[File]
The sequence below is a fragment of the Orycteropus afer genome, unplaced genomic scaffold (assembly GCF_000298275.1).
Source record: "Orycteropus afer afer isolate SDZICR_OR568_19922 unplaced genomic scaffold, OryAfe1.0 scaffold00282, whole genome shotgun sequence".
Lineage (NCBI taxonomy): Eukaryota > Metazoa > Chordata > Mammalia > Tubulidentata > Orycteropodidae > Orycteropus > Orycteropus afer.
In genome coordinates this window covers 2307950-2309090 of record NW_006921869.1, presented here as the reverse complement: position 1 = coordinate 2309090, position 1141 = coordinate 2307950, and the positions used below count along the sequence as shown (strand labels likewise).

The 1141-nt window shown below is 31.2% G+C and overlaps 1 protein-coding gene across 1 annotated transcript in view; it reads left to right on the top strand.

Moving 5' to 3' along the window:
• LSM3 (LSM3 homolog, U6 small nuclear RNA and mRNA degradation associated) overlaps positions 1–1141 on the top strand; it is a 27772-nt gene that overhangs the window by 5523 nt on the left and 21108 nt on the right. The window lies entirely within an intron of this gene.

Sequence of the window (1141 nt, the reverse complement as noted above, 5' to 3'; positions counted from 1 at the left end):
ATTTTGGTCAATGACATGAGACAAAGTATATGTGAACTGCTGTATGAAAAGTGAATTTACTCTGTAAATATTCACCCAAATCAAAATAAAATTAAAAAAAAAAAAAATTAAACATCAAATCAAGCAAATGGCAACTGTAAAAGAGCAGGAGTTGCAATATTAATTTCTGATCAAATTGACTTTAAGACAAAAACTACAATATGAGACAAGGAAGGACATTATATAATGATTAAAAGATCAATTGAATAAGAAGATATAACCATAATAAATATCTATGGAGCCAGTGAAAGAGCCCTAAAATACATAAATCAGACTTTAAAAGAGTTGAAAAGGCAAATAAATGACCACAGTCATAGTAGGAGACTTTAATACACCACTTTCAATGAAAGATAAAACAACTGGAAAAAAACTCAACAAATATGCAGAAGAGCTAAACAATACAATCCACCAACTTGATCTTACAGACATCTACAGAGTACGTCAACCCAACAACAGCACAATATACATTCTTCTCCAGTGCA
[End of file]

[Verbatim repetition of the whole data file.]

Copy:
The sequence below is a fragment of the Orycteropus afer genome, unplaced genomic scaffold (assembly GCF_000298275.1).
Source record: "Orycteropus afer afer isolate SDZICR_OR568_19922 unplaced genomic scaffold, OryAfe1.0 scaffold00282, whole genome shotgun sequence".
Lineage (NCBI taxonomy): Eukaryota > Metazoa > Chordata > Mammalia > Tubulidentata > Orycteropodidae > Orycteropus > Orycteropus afer.
In genome coordinates this window covers 2307950-2309090 of record NW_006921869.1, presented here as the reverse complement: position 1 = coordinate 2309090, position 1141 = coordinate 2307950, and the positions used below count along the sequence as shown (strand labels likewise).

The 1141-nt window shown below is 31.2% G+C and overlaps 1 protein-coding gene across 1 annotated transcript in view; it reads left to right on the top strand.

Moving 5' to 3' along the window:
• LSM3 (LSM3 homolog, U6 small nuclear RNA and mRNA degradation associated) overlaps positions 1–1141 on the top strand; it is a 27772-nt gene that overhangs the window by 5523 nt on the left and 21108 nt on the right. The window lies entirely within an intron of this gene.

Sequence of the window (1141 nt, the reverse complement as noted above, 5' to 3'; positions counted from 1 at the left end):
ATTTTGGTCAATGACATGAGACAAAGTATATGTGAACTGCTGTATGAAAAGTGAATTTACTCTGTAAATATTCACCCAAATCAAAATAAAATTAAAAAAAAAAAAAATTAAACATCAAATCAAGCAAATGGCAACTGTAAAAGAGCAGGAGTTGCAATATTAATTTCTGATCAAATTGACTTTAAGACAAAAACTACAATATGAGACAAGGAAGGACATTATATAATGATTAAAAGATCAATTGAATAAGAAGATATAACCATAATAAATATCTATGGAGCCAGTGAAAGAGCCCTAAAATACATAAATCAGACTTTAAAAGAGTTGAAAAGGCAAATAAATGACCACAGTCATAGTAGGAGACTTTAATACACCACTTTCAATGAAAGATAAAACAACTGGAAAAAAACTCAACAAATATGCAGAAGAGCTAAACAATACAATCCACCAACTTGATCTTACAGACATCTACAGAGTACGTCAACCCAACAACAGCACAATATACATTCTTCTCCAGTGCA